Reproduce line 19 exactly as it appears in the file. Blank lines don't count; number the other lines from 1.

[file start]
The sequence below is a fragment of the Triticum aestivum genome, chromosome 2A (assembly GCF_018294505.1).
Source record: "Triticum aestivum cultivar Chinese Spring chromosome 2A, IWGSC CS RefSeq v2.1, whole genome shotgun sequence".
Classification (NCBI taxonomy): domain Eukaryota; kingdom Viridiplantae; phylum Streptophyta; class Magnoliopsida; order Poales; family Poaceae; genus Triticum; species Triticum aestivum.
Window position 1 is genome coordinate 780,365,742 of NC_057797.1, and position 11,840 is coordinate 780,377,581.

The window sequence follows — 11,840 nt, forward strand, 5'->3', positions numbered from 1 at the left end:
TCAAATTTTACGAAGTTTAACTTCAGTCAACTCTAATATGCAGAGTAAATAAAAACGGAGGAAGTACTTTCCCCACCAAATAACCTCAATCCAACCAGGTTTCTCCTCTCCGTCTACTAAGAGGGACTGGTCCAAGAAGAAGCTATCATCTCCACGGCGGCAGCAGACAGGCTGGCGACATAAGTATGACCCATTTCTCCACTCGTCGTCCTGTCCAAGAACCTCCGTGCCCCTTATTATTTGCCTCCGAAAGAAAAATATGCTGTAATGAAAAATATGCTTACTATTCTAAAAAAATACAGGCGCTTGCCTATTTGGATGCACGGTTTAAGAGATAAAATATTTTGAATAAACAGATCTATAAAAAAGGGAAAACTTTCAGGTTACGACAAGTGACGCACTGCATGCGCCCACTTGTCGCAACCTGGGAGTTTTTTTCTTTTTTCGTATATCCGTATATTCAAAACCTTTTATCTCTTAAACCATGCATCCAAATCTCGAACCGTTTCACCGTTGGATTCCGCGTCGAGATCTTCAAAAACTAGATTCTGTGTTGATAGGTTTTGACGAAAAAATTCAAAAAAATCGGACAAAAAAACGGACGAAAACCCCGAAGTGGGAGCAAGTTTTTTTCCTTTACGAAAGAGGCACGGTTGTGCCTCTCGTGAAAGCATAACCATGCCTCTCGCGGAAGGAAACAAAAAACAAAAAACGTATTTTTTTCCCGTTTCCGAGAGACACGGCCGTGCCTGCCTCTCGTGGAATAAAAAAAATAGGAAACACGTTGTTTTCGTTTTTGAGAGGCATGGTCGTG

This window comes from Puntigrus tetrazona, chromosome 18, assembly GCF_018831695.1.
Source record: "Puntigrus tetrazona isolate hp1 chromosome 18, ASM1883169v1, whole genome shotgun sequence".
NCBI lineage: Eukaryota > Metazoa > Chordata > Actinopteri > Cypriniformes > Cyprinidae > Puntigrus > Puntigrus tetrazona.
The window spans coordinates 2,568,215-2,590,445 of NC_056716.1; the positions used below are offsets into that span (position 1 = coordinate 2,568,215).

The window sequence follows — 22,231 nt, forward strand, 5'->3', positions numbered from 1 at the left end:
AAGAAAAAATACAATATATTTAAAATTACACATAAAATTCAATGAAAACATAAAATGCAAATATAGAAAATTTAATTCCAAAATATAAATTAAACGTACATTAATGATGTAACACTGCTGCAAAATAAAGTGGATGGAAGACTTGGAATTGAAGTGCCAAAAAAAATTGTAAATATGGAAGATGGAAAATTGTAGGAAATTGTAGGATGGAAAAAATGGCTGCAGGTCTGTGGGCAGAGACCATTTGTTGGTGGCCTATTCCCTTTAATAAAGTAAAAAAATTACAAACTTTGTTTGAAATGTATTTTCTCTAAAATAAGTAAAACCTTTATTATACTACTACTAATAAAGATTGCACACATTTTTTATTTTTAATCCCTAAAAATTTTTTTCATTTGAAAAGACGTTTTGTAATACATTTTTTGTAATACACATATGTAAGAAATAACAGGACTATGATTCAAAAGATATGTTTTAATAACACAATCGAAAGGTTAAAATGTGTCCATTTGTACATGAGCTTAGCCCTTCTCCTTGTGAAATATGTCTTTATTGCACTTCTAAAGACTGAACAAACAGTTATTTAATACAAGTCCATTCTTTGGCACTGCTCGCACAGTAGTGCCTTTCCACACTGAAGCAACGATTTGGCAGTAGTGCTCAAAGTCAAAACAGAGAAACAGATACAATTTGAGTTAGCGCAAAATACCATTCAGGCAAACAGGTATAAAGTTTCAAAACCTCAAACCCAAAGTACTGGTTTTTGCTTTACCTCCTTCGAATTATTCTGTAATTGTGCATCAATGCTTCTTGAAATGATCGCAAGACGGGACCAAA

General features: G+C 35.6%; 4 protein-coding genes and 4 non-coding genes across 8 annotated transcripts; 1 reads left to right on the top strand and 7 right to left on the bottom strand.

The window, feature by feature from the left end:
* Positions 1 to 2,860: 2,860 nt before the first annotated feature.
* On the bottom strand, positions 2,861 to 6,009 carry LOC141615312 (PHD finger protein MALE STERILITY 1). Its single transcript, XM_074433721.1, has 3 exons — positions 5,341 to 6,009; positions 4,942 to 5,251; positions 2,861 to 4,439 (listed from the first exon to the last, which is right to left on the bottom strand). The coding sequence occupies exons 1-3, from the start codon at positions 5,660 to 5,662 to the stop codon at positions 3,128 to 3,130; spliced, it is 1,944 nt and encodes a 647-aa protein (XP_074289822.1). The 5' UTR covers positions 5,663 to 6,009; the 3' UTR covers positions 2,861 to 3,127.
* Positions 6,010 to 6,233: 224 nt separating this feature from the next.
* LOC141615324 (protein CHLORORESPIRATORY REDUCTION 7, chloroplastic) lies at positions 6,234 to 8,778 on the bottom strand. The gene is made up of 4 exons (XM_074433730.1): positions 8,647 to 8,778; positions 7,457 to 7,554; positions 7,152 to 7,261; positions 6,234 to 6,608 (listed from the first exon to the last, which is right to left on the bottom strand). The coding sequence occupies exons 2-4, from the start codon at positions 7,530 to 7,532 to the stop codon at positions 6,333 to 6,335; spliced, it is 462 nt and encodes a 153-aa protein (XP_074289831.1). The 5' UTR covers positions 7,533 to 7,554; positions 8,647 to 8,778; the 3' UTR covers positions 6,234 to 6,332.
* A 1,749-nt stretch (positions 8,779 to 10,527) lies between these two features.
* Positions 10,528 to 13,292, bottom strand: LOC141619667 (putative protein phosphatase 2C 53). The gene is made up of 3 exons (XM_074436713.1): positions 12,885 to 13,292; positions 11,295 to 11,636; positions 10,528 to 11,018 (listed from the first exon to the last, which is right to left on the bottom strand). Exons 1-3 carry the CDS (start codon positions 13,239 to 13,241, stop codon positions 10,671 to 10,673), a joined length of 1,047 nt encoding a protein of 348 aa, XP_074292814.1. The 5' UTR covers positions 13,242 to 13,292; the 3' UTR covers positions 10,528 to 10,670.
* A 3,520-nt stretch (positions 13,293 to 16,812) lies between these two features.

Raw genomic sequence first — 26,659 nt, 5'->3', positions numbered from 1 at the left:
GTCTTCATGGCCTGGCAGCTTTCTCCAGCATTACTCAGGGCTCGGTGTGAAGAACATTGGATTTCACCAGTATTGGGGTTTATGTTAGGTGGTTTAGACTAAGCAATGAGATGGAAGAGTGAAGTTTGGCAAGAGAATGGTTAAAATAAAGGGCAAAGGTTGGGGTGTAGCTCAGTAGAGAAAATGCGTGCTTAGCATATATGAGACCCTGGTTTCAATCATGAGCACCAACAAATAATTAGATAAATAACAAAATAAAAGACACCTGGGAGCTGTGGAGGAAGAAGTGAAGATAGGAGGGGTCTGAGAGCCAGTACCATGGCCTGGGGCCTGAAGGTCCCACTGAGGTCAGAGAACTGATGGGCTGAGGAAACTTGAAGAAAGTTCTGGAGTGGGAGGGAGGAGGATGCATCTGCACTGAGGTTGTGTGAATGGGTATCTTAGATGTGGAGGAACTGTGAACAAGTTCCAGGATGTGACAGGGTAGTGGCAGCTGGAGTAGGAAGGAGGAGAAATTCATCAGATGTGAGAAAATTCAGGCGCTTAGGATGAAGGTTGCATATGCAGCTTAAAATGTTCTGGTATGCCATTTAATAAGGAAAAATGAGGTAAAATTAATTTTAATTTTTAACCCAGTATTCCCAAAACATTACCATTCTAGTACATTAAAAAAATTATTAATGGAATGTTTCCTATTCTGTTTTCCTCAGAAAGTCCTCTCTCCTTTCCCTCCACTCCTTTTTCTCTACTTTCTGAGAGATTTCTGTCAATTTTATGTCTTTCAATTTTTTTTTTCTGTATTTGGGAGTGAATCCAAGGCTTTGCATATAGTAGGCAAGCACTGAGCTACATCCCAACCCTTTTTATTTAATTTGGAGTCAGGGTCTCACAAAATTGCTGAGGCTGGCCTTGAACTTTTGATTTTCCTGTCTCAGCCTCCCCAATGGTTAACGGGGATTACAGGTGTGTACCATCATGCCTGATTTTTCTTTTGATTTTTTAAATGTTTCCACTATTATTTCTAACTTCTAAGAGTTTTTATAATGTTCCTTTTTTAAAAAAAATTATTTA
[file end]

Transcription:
* A 1,749-nt stretch (positions 8,779 to 10,527) lies between these two features.